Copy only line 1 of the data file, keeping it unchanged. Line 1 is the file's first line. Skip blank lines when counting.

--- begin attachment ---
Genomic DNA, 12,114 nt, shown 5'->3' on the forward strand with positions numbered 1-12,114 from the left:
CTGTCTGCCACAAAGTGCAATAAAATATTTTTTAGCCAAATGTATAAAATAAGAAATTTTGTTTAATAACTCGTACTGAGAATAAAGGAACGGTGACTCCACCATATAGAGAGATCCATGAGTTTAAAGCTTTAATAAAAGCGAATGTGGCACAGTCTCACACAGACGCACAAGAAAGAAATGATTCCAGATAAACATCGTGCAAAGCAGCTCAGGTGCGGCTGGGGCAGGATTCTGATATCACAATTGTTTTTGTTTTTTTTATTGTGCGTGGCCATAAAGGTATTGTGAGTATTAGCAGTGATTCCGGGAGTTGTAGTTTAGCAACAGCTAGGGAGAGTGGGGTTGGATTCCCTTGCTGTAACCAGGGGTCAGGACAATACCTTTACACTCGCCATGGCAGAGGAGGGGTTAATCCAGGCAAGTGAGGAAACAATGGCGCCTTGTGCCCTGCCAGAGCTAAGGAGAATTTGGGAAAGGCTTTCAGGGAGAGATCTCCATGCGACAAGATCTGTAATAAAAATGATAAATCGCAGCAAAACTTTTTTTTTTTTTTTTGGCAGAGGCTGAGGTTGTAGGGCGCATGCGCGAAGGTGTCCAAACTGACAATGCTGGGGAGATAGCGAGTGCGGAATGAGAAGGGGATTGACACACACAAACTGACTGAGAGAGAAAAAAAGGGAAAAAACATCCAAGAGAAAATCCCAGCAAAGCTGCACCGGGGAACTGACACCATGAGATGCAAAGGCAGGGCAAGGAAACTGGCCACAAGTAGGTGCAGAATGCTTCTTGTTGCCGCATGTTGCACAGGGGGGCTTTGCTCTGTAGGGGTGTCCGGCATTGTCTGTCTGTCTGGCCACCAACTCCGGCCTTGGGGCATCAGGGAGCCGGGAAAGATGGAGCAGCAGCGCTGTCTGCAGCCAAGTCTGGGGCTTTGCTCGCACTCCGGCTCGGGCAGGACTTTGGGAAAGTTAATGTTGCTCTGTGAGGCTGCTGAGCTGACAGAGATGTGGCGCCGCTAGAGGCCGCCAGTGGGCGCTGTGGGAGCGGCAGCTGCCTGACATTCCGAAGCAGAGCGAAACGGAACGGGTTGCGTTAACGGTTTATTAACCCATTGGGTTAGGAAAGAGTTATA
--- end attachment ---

Genomic DNA, 12,114 nt, shown 5'->3' on the forward strand with positions numbered 1-12,114 from the left: